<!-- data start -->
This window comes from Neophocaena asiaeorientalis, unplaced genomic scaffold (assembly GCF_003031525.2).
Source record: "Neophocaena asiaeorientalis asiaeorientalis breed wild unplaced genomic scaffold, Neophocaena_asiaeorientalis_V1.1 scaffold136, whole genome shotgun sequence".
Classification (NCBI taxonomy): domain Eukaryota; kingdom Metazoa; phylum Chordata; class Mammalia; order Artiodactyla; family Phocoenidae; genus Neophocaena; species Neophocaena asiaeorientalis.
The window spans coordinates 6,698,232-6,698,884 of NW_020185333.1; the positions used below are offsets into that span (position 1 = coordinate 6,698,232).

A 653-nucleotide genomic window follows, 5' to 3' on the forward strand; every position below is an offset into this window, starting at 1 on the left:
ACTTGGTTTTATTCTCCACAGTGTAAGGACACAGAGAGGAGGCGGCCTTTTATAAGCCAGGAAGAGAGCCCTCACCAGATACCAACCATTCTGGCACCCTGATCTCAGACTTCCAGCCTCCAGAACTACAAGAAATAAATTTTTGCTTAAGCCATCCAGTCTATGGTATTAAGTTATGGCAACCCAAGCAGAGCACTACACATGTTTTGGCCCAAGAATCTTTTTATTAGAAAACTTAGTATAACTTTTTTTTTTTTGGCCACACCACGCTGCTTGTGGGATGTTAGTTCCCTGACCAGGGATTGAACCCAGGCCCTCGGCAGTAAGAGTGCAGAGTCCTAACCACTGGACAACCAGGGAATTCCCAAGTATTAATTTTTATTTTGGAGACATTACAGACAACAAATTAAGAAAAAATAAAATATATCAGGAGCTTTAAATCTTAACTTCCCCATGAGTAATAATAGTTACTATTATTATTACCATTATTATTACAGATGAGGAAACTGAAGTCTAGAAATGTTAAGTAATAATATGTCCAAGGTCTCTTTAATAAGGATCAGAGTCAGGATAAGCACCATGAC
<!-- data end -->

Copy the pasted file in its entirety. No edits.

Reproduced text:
This window comes from Neophocaena asiaeorientalis, unplaced genomic scaffold (assembly GCF_003031525.2).
Source record: "Neophocaena asiaeorientalis asiaeorientalis breed wild unplaced genomic scaffold, Neophocaena_asiaeorientalis_V1.1 scaffold136, whole genome shotgun sequence".
Classification (NCBI taxonomy): domain Eukaryota; kingdom Metazoa; phylum Chordata; class Mammalia; order Artiodactyla; family Phocoenidae; genus Neophocaena; species Neophocaena asiaeorientalis.
The window spans coordinates 6,698,232-6,698,884 of NW_020185333.1; the positions used below are offsets into that span (position 1 = coordinate 6,698,232).

A 653-nucleotide genomic window follows, 5' to 3' on the forward strand; every position below is an offset into this window, starting at 1 on the left:
ACTTGGTTTTATTCTCCACAGTGTAAGGACACAGAGAGGAGGCGGCCTTTTATAAGCCAGGAAGAGAGCCCTCACCAGATACCAACCATTCTGGCACCCTGATCTCAGACTTCCAGCCTCCAGAACTACAAGAAATAAATTTTTGCTTAAGCCATCCAGTCTATGGTATTAAGTTATGGCAACCCAAGCAGAGCACTACACATGTTTTGGCCCAAGAATCTTTTTATTAGAAAACTTAGTATAACTTTTTTTTTTTTGGCCACACCACGCTGCTTGTGGGATGTTAGTTCCCTGACCAGGGATTGAACCCAGGCCCTCGGCAGTAAGAGTGCAGAGTCCTAACCACTGGACAACCAGGGAATTCCCAAGTATTAATTTTTATTTTGGAGACATTACAGACAACAAATTAAGAAAAAATAAAATATATCAGGAGCTTTAAATCTTAACTTCCCCATGAGTAATAATAGTTACTATTATTATTACCATTATTATTACAGATGAGGAAACTGAAGTCTAGAAATGTTAAGTAATAATATGTCCAAGGTCTCTTTAATAAGGATCAGAGTCAGGATAAGCACCATGAC